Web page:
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As far as I know poker odds aren't that simple. I might be wrong, but the calculation you did sounds more suitable for a turn decision. Have in mind that you can improve your hand without hitting your draw on the turn, you can make a pair which will give you more outs, you can represent a stronger hand which will give you more fold equity in case you want to bluff the river and you can have a bigger pot in case you hit your draw.



Thanks for the reply.
I think the quiz question didn't go that far in thinking and was more just about pot odds and flush draw calculations.
But you can indeed improve on the turn card and have to make new calculations.


Greeting
 
B

BrainMasher1

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  • Equity > Pot Odds
  • Pots Odds = 4:1 or 20%
    You need at least 20% equity to make this call profitable.
  • Equity = 9 outs * 4 = 36%



Thanks for the reply.

I can be completely wrong here. But as i understand the card odd and pot odds.
I you're on the flop you use the 2x part of the 2x and 4x rule.
Unless you're playing head-up and you're opponent is all-in in witch case you only pay the turn call to see both turn and river cards.
Again maybe i a'm wrong, can someone clear this up?


Greeting
 
B

BrainMasher1

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When you have a good draw, it is good to wait until the river even more when it is a good draw as a straight or a flush, sometimes it does not always come out with probabilities.





Thanks for the reply.

Do you mean you would what to see the river card with you're good draw, and call when the odds are slightly against you.



Greeting
 
S

Stickyfish

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Thanks for the reply.

I can be completely wrong here. But as i understand the card odd and pot odds.
I you're on the flop you use the 2x part of the 2x and 4x rule.
Unless you're playing head-up and you're opponent is all-in in witch case you only pay the turn call to see both turn and river cards.
Again maybe i a'm wrong, can someone clear this up?


Greeting
Multiply * 2 on the flop non all in
Multiply * 4 on the flop all in
Multiply * 2 on the turn no matter the situation.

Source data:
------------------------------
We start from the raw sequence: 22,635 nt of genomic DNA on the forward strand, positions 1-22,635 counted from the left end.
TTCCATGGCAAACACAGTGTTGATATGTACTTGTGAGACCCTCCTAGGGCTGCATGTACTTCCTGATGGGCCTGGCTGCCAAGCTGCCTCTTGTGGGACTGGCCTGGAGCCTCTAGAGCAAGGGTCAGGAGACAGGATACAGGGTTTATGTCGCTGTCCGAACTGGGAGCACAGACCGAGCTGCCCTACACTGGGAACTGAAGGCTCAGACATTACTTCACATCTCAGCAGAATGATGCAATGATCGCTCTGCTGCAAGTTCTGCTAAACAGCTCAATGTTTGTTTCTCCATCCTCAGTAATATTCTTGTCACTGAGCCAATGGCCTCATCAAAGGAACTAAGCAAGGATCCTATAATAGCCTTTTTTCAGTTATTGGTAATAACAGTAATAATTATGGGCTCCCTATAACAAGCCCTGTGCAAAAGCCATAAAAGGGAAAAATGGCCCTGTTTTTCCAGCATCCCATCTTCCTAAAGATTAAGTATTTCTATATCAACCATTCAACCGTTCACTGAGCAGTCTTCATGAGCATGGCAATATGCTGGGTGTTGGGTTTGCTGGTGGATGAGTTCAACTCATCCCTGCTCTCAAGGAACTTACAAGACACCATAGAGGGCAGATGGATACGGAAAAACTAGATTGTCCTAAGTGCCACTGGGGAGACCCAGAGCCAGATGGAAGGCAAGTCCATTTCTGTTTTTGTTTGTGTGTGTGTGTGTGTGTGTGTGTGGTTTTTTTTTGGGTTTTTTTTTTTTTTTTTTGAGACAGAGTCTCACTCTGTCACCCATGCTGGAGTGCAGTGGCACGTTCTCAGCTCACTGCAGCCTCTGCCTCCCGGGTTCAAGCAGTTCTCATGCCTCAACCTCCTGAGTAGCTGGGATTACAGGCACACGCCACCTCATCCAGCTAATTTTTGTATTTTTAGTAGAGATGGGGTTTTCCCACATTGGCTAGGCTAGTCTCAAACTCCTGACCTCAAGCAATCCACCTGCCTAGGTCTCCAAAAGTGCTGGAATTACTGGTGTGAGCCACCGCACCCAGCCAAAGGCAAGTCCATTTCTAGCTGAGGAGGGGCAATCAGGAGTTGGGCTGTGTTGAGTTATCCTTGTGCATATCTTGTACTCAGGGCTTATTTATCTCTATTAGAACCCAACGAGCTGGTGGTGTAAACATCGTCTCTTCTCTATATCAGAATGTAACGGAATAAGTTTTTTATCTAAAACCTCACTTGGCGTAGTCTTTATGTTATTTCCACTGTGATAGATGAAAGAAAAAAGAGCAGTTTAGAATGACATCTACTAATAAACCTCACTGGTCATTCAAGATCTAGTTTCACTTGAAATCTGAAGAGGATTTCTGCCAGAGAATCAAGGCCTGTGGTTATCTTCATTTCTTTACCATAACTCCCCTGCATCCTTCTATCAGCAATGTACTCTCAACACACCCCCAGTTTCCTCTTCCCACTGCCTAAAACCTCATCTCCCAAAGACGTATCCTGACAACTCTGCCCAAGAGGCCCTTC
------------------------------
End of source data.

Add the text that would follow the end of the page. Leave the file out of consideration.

B

BrainMasher1

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Multiply * 2 on the flop non all in
Multiply * 4 on the flop all in
Multiply * 2 on the turn no matter the situation.



Thanks for the reply.


Have one more question about fold equity.

Fold equity refers to the equity that a player can gain from a pot if his or her opponent folds (i.e. after they bet or raise).
Betting and raising help to deny your opponent the chance to realise their equity by giving them a chance to fold. In this same manner, poker bluffing and/or semi-bluffing can be profitable in certain instances: the additional equity a player gains in a hand by using fold equity.
Similarly, this is the reason why passive players are often losing players. The only chance they have of winning a pot is by fully realising their hand’s equity and not by means of additional fold equity.
Fold equity = (likelihood opponent folds) x
(gain in equity if opponent folds)


Using the formula above, let’s suppose a player with 30% equity makes a pot-sized bet and has an 80% chance of getting their opponent to fold a marginal made hand.

Their fold equity is then (80%)(70%) = 56%. Therefore, if they bet, their equity increases to 30% (actual equity) + 56% (fold equity) = 86%!

Is it correct that this calculation have been done like the following?
8x7=56 witch should increases the total equity to 86%
I should than compare the 86% to the % of the pot odds, instead of the original 30% right ?


Greeting